Many people in the USA have grown up with the tradition of eating a roast turkey on Thanksgiving, but we rarely consider where that meat came from. A lot of turkey meat in the USA comes from local farms that raise Narragansett turkeys and other endemic turkey breeds. The Narragansett turkey is a well-loved breed of farm fowl named Narragansett, Rhode Island. It features a hardy exterior and easy-going personality, making raising these birds a breeze.
Quick Facts About the Narragansett Turkey
|Breed Name:||Meleagris gallopavo|
|Place of Origin:||Rhode Island, USA|
|Tom (Male) Size:||22–28 lbs|
|Hen (Female) Size:||12–18 lbs|
|Color:||Black, tan, gray, and white feathers|
|Climate Tolerance:||Cold weather appropriate|
|Production:||50–100 eggs per year|
Narragansett Turkey Origins
Meleagris gallopavo, or the Narragansett turkey, is a breed of turkey endemic to the United States of America. The Narragansett turkey is a famous game bird but never achieved the raucous popularity afforded to the bronze turkey. However, it maintains a spot in America’s most popular large game birds and is farmed across the nation.
The Narragansett turkey’s origins start with the pilgrims in New England, for whom this hardy winter bird was a staple source of meat. Here the beginnings of America’s Turkey Industry would take root on the back of the Narragansett turkey.
However, even the American Poultry Club’s recognition of the breed didn’t bolster its popularity enough to overtake the bronze turkey. By the 20th century, the Narragansett turkey was a rare sight, and the bronze turkey had taken over most turkey farming.
Today, the Narragansett turkey is still not as popular as the bronze turkey. However, it has a niche market in the animal farming world. The bronze turkey still has control of most of the turkey market in both meat and eggs. But the small fan club that sees the beauty of the Narragansett’s athleticism and survivability is growing with each passing day!
Narragansett Turkey Characteristics
Narragansett turkeys are hardy cold-weather birds that evolved to live in the wilderness of Rhode Island. The Narragansett features muted black and gray feathers—unlike the bold feathers sported by bronze turkey—that allow them better camouflage in a wooded setting where they’re endemic.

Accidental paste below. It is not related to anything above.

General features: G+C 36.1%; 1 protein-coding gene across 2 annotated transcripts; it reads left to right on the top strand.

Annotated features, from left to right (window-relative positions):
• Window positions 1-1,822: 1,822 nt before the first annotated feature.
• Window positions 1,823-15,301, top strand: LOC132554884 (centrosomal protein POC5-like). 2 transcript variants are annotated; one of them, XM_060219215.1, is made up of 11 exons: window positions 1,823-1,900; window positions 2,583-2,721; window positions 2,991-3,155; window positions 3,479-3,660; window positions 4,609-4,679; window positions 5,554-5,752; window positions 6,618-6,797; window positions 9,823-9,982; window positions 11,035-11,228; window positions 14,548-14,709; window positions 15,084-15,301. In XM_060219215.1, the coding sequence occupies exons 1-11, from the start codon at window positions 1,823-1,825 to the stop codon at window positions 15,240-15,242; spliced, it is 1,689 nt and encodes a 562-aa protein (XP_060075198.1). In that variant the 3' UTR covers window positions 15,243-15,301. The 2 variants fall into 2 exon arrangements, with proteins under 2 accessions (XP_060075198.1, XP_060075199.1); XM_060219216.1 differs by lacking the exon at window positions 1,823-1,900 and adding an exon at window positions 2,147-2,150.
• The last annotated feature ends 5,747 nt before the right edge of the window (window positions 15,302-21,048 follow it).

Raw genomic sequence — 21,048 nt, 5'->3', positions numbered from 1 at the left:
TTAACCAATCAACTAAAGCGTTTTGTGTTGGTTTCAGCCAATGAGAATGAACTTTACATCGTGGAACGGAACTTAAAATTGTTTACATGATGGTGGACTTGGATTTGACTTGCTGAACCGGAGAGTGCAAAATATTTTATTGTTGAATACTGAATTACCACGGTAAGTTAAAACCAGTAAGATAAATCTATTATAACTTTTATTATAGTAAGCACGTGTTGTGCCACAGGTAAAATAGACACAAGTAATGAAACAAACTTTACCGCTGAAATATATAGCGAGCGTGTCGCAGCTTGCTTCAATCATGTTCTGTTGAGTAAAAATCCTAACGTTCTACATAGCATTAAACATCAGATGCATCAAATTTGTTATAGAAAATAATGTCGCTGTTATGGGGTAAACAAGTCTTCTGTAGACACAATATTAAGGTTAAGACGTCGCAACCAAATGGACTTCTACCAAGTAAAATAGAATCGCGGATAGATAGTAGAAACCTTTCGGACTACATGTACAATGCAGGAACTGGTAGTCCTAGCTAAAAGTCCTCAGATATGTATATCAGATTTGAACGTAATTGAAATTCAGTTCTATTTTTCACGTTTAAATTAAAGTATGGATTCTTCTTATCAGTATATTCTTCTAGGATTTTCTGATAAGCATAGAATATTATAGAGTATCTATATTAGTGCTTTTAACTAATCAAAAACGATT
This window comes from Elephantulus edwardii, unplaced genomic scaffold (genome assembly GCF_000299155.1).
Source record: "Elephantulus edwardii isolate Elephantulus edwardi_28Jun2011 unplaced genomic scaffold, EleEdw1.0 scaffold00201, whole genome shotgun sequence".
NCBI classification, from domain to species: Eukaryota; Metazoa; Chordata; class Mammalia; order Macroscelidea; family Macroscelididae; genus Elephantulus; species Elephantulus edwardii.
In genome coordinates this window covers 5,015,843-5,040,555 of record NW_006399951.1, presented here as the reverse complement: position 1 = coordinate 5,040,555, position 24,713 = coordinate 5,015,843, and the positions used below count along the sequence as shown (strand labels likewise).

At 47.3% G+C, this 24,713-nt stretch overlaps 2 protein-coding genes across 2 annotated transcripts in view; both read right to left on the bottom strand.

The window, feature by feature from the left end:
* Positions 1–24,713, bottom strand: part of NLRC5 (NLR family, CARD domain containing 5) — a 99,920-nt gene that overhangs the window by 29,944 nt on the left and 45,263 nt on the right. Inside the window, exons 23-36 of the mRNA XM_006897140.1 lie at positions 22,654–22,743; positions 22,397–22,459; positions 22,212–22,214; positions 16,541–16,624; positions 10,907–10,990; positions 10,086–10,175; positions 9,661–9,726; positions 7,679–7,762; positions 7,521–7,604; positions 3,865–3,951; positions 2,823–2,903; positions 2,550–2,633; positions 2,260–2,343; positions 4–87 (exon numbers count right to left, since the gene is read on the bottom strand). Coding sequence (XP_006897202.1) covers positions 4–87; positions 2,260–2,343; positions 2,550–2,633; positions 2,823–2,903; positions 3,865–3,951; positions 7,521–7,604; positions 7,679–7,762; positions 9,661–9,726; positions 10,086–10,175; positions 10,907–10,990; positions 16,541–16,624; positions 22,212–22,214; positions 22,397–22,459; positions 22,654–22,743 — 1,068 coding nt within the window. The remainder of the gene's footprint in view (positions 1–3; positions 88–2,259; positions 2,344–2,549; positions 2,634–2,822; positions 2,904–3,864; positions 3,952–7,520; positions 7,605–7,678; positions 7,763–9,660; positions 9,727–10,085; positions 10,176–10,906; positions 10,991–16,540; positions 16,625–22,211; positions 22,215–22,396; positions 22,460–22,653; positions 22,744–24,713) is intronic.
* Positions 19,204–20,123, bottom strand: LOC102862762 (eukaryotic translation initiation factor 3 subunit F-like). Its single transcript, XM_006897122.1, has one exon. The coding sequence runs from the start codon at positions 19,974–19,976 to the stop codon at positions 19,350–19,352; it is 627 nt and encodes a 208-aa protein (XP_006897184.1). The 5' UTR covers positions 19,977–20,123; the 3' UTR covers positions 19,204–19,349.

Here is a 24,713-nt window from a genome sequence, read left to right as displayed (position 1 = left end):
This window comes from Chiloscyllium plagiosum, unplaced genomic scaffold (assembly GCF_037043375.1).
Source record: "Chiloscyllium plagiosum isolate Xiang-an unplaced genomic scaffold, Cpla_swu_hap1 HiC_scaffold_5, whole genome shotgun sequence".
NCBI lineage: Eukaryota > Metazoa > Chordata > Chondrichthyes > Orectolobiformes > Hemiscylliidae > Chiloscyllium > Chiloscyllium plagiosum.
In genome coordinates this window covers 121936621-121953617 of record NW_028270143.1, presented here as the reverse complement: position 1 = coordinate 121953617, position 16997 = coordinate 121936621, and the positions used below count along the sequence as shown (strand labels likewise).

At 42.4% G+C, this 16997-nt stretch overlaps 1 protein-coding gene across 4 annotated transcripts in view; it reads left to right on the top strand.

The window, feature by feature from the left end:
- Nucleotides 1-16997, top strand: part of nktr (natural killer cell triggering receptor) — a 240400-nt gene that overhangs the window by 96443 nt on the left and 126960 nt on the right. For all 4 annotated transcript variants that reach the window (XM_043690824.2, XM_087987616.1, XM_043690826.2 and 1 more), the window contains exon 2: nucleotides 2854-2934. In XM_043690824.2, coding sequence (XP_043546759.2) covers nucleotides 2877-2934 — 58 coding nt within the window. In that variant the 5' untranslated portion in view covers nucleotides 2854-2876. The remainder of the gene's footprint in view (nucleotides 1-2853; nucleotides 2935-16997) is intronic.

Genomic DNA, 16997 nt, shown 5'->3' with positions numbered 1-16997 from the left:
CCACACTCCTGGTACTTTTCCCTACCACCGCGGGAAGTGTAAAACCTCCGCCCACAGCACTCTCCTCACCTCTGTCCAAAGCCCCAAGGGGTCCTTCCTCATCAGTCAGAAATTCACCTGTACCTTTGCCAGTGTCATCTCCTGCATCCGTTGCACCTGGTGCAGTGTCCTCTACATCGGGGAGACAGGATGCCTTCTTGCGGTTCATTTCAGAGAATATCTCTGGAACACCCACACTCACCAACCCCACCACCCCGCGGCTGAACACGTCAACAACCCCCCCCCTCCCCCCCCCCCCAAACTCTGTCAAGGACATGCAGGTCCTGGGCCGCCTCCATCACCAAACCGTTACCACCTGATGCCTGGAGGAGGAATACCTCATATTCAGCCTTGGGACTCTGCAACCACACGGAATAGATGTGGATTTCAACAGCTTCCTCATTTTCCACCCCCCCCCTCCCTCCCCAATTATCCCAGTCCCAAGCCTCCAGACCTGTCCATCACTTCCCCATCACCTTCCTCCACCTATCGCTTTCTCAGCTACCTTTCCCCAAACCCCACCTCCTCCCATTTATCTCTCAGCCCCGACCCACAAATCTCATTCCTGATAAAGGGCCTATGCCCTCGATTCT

Narragansetts can run and fly well; they even roost in trees at night if given the opportunity. Even at a bulky 22–28 pounds, the Narragansett is quite agile and could easily escape a human if needed. Keep an eye on your Narragansetts if you have any ornery turkeys who want to explore the world.
The Narragansett is also prized for its calm temperament and good maternal instincts. In addition, it’s said that when Narragansett turkeys are kept “at liberty,” they rarely stray far from home. So, it’s considered pretty safe to keep them free range for the most part.
Narragansett Turkey Uses
Narragansetts are good birds for meat. A healthy Narragansett can produce a large amount of meat. However, their egg-laying season is March through May, a very short season. Still, the turkeys will generally lay eggs every day and produce 50–100 eggs in a season, significantly less than chickens but a moderate amount for turkeys. Since turkeys lay eggs less frequently than chickens, selling turkey eggs to eat is not a popular business. Mostly, the Narragansetts’ eggs are incubated and raised to be chicks.
Narragansett Turkey Appearance
Narragansetts have duller colors than their bronze turkey cousins. They sport primarily gray, black, and tan feathers with an occasionally white stripe along the wings’ width—a genetic mutation not seen in Narragansetts endemic to the USA. Aside from the color differences, Narragansetts look very similar to bronze turkeys.
Population, Distribution, and Habitat
The Narragansett turkey is named for Narragansett Bay, where they are endemic. This is the primary habitat of the Narragansett turkey. They thrive in conifer forests in the North East and Midwest, also found on domestic farms.
Are Narragansett Turkeys Good for Small-Scale Farming?
Narragansett turkeys are reasonably suitable for small-scale farming, but the market is harder to break into since the market tends to be dominated by bronze turkey farming.
However, Narragansett turkeys are considered a heritage breed. Heritage bred Narragansett turkeys are more valuable than crossbred turkeys in some respects and can fetch a good price on the meat market. This means that actual Narragansett chicks may come at a higher price than commercially bred chicks.
It’s hard to imagine a Thanksgiving without turkey, and you can raise these lovable birds in your backyard! This beloved heritage breed makes a great starting point for small scale-farmers if they can afford the price of entry. They’re a well-producing and easy-going turkey breed for any occasion!
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Featured Image Credit: Jared S Davies, Shutterstock